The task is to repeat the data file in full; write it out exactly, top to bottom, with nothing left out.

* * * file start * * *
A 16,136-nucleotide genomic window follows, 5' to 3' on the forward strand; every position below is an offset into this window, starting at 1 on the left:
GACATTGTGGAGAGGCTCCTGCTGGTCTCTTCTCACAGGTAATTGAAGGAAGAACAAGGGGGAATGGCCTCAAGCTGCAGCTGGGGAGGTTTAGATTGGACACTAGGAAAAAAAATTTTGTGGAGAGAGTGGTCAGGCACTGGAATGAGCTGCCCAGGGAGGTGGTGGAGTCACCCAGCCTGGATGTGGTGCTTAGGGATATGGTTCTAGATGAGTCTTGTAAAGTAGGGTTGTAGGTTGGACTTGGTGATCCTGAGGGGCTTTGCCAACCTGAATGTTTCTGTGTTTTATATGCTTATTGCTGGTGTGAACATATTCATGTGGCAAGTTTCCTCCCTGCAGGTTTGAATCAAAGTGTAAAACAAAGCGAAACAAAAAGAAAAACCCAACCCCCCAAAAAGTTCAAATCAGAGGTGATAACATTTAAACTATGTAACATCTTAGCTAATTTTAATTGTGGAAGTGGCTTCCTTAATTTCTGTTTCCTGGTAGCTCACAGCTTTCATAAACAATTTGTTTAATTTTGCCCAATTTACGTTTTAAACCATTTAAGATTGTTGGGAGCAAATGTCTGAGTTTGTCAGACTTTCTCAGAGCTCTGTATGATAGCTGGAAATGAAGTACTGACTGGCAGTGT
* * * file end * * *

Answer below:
A 16,136-nucleotide genomic window follows, 5' to 3' on the forward strand; every position below is an offset into this window, starting at 1 on the left:
GACATTGTGGAGAGGCTCCTGCTGGTCTCTTCTCACAGGTAATTGAAGGAAGAACAAGGGGGAATGGCCTCAAGCTGCAGCTGGGGAGGTTTAGATTGGACACTAGGAAAAAAAATTTTGTGGAGAGAGTGGTCAGGCACTGGAATGAGCTGCCCAGGGAGGTGGTGGAGTCACCCAGCCTGGATGTGGTGCTTAGGGATATGGTTCTAGATGAGTCTTGTAAAGTAGGGTTGTAGGTTGGACTTGGTGATCCTGAGGGGCTTTGCCAACCTGAATGTTTCTGTGTTTTATATGCTTATTGCTGGTGTGAACATATTCATGTGGCAAGTTTCCTCCCTGCAGGTTTGAATCAAAGTGTAAAACAAAGCGAAACAAAAAGAAAAACCCAACCCCCCAAAAAGTTCAAATCAGAGGTGATAACATTTAAACTATGTAACATCTTAGCTAATTTTAATTGTGGAAGTGGCTTCCTTAATTTCTGTTTCCTGGTAGCTCACAGCTTTCATAAACAATTTGTTTAATTTTGCCCAATTTACGTTTTAAACCATTTAAGATTGTTGGGAGCAAATGTCTGAGTTTGTCAGACTTTCTCAGAGCTCTGTATGATAGCTGGAAATGAAGTACTGACTGGCAGTGT